The Agaimbo swamp is located in one of the most remote regions of Papua New Guinea. It is infested by malaria–carrying mosquitoes and huge crocodiles. The vegetation is dense and the intense heat is overpowering.
In fact, it is the last place in the world you would expect to find a Second World War bomber plane. That, however, is exactly what was discovered there in 1972 by members of the Australian Air Force.
The bomber was a B-17E Flying Fortress, a four-engine heavy bomber used by the United States Air Force. It was originally piloted by Captain Fred Eaton and took part in one of the first air attacks by the United States Army Air Force during the Second World War.
Up until 1941, America had tried to stay relatively detached from bloody conflict in Europe. After the unprecedented events of the First World War, the public were not particularly keen to see troops back in action only two decades later.
However, that all changed when Japan, an ally of Hitler and the Axis powers, launched a massive assault on the United States base at Pearl Harbor. Thousands of American lives were lost, and this open and unprovoked act of aggression called for only one possible response. War was declared.
Although the United States did send a large number of troops to fight the Nazi forces in Europe, they also face a heated battle in the Pacific Theater. The Japanese Empire had a powerful military at its disposal, and they weren’t going down without a fight. The Pacific War would see more 100,000 American servicemen killed.
However, against all the odds, the crash of the B-17E Flying Fortress did not put Captain Fred Eaton and his men among that number.
The bomber was intercepted by Japanese Fighters after a raid on ships at Japanese-occupied New Britain. The airplane suffered numerous hits and eventually crash-landed in Papua New Guinea – not because of the damage to the airplane, but because it ran out of fuel.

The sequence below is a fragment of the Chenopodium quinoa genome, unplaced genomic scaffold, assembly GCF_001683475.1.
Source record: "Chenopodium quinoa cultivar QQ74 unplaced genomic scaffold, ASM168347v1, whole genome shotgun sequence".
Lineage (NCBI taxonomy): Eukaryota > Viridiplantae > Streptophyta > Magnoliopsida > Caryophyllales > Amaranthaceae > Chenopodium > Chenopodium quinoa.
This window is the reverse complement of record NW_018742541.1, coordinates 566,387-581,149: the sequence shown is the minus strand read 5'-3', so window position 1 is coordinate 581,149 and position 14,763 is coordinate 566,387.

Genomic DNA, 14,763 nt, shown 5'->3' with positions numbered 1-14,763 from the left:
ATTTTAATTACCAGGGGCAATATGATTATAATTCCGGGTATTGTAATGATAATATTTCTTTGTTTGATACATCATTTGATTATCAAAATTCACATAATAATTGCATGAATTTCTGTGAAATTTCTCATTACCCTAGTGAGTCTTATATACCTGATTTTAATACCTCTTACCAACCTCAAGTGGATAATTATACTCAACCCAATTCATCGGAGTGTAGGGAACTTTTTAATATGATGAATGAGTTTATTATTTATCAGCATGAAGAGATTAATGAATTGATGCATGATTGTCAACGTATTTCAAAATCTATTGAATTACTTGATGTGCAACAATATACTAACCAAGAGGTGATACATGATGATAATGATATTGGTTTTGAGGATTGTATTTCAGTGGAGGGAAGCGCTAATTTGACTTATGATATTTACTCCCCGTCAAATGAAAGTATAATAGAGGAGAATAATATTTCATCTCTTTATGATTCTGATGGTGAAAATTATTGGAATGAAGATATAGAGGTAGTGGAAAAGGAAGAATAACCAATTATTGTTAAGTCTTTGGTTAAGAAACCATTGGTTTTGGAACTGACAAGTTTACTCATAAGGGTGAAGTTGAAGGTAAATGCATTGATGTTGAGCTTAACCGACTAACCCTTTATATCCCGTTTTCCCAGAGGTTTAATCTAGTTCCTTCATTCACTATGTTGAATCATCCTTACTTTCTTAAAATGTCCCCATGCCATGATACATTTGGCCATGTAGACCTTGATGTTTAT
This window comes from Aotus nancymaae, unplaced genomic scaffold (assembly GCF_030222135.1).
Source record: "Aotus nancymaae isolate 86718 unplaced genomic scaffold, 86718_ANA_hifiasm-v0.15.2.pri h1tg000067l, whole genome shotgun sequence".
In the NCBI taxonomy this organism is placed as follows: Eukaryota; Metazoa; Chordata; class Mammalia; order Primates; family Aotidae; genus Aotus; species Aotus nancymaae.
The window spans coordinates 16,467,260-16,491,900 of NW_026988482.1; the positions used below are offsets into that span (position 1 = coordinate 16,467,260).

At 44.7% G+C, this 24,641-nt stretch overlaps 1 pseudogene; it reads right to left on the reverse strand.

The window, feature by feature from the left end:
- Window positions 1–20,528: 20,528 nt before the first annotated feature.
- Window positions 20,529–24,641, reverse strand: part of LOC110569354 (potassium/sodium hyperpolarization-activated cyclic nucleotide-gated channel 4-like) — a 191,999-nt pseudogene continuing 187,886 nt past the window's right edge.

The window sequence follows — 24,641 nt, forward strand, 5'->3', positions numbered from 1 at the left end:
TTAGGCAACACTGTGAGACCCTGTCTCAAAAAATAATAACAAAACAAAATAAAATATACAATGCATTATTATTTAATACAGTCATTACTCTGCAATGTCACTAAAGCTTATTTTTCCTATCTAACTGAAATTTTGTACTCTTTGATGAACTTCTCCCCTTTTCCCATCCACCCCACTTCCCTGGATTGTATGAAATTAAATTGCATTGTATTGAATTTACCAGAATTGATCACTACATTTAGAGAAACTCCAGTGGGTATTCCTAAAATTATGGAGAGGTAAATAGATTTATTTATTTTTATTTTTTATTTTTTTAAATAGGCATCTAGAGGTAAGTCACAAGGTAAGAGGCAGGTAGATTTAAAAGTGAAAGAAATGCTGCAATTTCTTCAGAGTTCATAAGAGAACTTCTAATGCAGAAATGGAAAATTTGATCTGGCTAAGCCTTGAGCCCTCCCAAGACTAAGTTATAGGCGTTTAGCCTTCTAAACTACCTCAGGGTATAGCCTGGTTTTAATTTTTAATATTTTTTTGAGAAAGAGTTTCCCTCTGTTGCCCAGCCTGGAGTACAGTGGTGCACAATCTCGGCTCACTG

Eaton and his men were on their way back to base at Long Reach in Queensland, Australia, but they crashed into Agaimbo Swamp on February 23, 1942.
They survived six weeks of struggling on foot, fighting malaria and terrible heat. When the crew was reunited with American troops, these heroic individuals were immediately assigned to another aircraft and were flying again within a week.
Coincidentally, the B-17E was assigned to the Kangaroo Squadron, which flew into Pearl Harbor from San Francisco during the Japanese attack on December 7, 1941. This occurrence contributed to the disaster because U.S. radar personnel on Hawaii assumed the incoming Japanese attack wave represented the squadron’s expected arrival.
Swamp Ghost was not with the squadron on that fateful day. Instead, it flew in shortly after the attack.
It was not until the 1980’s that efforts were made to remove the bomber from the swamp. David Tallichet, an antique plane collector, who had been a World War II air pilot himself, began the huge task.
He was helped by his family and an aircraft salvage expert named Alfred Hagen. By 2010 the job was finished. They nicknamed the plane ‘Swamp Ghost.’
It is now famous, and historians and aviation enthusiasts know it as the ‘Holy Grail’ of military aviation.
Swamp Ghost was believed to be the best-preserved B-17E, out of only four that have been recovered. The plane was salvaged in 2006 and moved to Lae wharf where it lay waiting for permission to be transferred to the United States.
By February 2010, the what remained of the bomber had been cleared for import to the United States. It was transported back to Hawaii to be displayed at the Pacific Aviation Museum at Pearl Harbor where it arrived on April 10, 2013.